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  • want to build my own square tubing bender Need ideals!

    Hi all I am New here and and might ask some dumb questions but here it goes

    Was hoping I could get some ideals on building a square tubing bender and where I can get dies for bending square tubing ?

    Thanks so kindly!
    CrazyHorse!

  • NYS3
    replied
    I made my own square tubing die (pictures in Post#27) because most of the commercially available square dies had that "Crush Tab" that collapses the inside wall when it bends. I wanted a completely smooth bend. It was also made for free out of scrap steel as opposed to several hundred $$ for a JD2 or Pro-Tools die.

    Leave a comment:


  • 3 jobs
    replied
    Shop outfitters has a nice machine and price not bad either. It works good as i have one.

    Leave a comment:


  • FusionKing
    replied
    Originally posted by usmcruz View Post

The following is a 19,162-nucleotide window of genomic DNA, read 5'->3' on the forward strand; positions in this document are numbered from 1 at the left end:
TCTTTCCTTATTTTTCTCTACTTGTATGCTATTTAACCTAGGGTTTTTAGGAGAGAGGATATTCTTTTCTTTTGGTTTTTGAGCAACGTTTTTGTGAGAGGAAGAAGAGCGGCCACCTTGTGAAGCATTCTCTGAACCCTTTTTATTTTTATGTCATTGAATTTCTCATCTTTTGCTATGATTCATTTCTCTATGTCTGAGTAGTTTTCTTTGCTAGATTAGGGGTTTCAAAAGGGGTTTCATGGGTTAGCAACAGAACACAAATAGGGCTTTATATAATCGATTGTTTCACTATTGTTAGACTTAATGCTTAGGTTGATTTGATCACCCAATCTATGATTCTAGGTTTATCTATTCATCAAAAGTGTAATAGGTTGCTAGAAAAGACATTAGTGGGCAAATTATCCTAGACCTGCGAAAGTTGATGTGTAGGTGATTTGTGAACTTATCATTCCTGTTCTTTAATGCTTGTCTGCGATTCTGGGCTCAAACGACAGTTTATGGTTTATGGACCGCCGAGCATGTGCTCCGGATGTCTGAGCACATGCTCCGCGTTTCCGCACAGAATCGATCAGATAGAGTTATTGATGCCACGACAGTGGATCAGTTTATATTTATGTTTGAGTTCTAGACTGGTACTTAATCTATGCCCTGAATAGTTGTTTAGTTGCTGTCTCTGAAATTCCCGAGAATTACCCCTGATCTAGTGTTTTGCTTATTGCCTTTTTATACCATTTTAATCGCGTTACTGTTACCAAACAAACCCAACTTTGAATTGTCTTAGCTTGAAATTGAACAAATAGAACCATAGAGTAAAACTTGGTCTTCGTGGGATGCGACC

Maybe this is a stupid question, but why couldnt you use square tubing dies in a harbor frieght pipe bender, or can it be done sucessfully?
    Dude...post #27 is doing exactly that

    Leave a comment:


  • sailor
    replied
    Good job

    NYS3, simple and effective and bending 6061 on top of it. I'll be making one soon for my smaller radius requirements.

    Leave a comment:


  • usmcruz
    replied
    Maybe this is a stupid question, but why couldnt you use square tubing dies in a harbor frieght pipe bender, or can it be done sucessfully?

    Leave a comment:


  • mikeswelding
    replied
    Square elbow

    Another option: go to http://www.quickfab.ca/index.html for pre-fabed elbows.

    Leave a comment:


  • NYS3
    replied
    Here are some pictures of the homemade square tubing bender I built from some scrap 1/4" steel. I used this for bending some 6061-T6 square aluminum tube (1"x1"x0.125") up to 90degrees without any kinks or bulges. I was anticipating filling the tube with sand but it wasn't necessary. It's important that the dies comes apart so you can get your tube out once it's bent. The die uses a standard HF pipe bender machine.